The movie hits this wonderful over-the-top operatic pitch right from the start. When the Park family assembles to mourn the apparent loss of Park Hyun-seo they don’t just cry. They moan and wail and thrash and fight each other and keel over and shout at photographers and writhe across the floor sobbing. It’s the kind of thing you don’t often see. Movies tend to skip over the emotional devastation people would actually feel when loosing a loved one in favour of muted emotion or a streamlined transition towards, say, vengeance-seeking. That type of thing. You don’t expect to see a whole family flail and bawl like that, for as long as they do. It’s brutal and upsetting yet also unbelievably exaggerated and theatrical.

The whole film drops in and out of scenes like that, including the ending, which at first seems devastatingly bleak, then becomes incredibly cathartic (it’s still fairly bleak though. That cathartic scene is almost hilariously exaggerated, but the effect is wonderful. In another moment the monster regurgitates just a nutty number of human bones. It’s like a constant stream, way more than one would expect. Maybe more than is logical. The first scene in the movie follows the same format, with a pan over an insane quantity of empty formaldehyde bottles. Sure the number may be fairly factual, but the pan is so long that it starts to border on the comical. There’s definitely a dark satirical edge to the scene, and, indeed, to a number of the scenes in the film.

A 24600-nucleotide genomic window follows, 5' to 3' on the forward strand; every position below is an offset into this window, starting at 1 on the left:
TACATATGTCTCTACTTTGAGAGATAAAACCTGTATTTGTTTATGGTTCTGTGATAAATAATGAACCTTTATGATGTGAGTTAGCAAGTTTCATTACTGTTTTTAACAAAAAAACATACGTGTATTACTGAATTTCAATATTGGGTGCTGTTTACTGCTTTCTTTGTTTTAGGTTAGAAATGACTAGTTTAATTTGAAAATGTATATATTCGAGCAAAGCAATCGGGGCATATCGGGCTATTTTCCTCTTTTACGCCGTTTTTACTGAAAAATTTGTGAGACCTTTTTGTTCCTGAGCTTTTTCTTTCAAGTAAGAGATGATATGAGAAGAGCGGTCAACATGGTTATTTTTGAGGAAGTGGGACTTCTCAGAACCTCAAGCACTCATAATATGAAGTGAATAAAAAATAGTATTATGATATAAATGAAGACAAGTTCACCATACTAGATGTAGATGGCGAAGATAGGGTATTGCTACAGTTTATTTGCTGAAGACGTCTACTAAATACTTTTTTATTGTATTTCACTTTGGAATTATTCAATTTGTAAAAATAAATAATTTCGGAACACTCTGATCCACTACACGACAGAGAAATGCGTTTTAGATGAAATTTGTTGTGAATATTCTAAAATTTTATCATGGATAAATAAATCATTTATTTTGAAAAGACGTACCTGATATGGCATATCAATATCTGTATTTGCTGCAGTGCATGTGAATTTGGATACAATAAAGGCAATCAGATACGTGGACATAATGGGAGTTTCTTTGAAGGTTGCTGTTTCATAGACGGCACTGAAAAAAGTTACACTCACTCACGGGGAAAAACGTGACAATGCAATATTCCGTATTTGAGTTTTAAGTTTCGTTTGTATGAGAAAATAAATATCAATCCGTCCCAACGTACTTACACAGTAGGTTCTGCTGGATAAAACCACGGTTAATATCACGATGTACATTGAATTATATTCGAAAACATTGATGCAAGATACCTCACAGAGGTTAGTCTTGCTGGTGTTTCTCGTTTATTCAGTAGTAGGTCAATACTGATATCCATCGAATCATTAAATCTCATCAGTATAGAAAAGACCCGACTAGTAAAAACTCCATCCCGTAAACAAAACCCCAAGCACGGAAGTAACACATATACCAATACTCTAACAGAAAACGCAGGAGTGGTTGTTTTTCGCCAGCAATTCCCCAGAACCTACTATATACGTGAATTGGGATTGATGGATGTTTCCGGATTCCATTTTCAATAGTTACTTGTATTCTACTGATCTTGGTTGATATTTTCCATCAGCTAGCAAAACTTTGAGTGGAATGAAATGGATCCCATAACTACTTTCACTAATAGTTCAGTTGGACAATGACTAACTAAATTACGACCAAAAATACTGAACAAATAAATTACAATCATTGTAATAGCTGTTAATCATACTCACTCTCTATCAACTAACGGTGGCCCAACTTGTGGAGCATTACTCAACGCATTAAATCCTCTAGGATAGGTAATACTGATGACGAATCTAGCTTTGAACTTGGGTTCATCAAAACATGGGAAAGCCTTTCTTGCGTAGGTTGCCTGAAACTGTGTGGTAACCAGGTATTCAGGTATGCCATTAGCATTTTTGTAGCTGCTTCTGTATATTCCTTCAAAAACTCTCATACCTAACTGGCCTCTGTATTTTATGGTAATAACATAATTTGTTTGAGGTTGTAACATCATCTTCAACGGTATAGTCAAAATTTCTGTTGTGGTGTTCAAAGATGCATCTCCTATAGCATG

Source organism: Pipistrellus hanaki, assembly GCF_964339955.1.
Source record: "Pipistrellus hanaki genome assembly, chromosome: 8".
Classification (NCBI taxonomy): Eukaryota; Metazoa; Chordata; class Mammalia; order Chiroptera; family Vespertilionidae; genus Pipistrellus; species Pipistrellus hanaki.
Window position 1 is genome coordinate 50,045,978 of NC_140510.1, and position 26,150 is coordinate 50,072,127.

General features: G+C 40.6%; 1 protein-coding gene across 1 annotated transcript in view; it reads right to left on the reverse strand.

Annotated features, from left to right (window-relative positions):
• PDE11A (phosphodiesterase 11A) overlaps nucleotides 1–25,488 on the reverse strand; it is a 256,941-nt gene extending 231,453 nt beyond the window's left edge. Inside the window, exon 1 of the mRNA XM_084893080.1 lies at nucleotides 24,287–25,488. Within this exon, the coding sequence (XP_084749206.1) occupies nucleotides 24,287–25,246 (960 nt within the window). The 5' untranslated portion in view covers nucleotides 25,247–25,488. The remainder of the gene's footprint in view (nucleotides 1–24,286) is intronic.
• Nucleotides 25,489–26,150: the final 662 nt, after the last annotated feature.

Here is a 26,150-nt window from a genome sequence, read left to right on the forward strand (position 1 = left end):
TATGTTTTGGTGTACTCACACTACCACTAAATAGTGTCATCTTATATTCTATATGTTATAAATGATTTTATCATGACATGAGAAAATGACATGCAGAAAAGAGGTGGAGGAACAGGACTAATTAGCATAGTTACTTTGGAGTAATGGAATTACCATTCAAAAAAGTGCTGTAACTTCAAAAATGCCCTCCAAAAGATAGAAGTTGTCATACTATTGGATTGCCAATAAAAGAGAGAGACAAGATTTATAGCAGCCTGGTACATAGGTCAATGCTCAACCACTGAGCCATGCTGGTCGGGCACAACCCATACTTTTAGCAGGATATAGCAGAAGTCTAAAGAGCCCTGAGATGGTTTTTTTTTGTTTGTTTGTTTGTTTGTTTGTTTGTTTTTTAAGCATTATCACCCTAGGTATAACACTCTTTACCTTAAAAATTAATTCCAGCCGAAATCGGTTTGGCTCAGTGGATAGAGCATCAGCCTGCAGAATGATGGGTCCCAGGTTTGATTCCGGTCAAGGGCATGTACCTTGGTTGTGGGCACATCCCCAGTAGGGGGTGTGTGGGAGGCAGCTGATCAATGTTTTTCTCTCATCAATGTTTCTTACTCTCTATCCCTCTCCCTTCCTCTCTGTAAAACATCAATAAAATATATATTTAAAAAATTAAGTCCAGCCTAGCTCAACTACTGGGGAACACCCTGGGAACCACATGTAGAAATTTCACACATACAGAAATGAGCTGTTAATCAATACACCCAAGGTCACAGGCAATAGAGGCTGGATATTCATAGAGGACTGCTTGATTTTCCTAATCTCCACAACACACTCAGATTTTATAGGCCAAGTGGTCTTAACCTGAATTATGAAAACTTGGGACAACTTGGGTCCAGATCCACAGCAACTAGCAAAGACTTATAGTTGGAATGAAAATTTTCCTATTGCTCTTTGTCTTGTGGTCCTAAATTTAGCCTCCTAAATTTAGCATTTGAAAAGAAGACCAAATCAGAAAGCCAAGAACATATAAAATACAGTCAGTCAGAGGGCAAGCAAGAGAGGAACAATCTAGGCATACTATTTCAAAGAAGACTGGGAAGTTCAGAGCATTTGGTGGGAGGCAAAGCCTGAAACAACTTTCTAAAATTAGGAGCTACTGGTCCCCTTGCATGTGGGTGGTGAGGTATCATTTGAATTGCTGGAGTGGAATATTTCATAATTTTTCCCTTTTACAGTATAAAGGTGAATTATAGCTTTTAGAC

Which should lead us beautifully into a discussion of the film’s true strength, but I’d like to belay that for a second in favour of taking about something I feel is becoming a sort of a tradition for me. It’s a monster movie, so we have to take a second and talk about the monster! I appreciate it’s a pretty nerdy interest but the design of these sorts of things is just so interesting. The monster is meant to be a mutated fish, and designer Chi Wei-chen really stayed close to that concept. The monster’s silhouette, especially in motion, is still essentially that of a large fish. Unlike most fish this one doesn’t end in a caudal fin, instead it has a serpentine, prehensile tail. It doesn’t have vertically opposed jaws, which honestly seems a shame to me, given that fish invented that jaw configuration. Instead it has a complex series of opposed and nesting mandibles. Basically Predator’s mouth. It has bubbly, deformed eyes, and a few fish tails fused to its back. At first glance it’s not quite as iconic as I would like, mainly around the complex and deformed head. Where it really shines is in motion. Its amphibious, flexible feet, with long toes lends the creature a strange loping, rocking gait that’s rather unusual. It also swings its body rather like a pendulum…or maybe a more apt description is like a slinky going down the stairs. Except instead of doing it down stairs it hangs upside down under structures and swings around underneath before pouncing. It lends the creature a unique silhouette and movement, and goes a long way towards making a more memorable antagonist.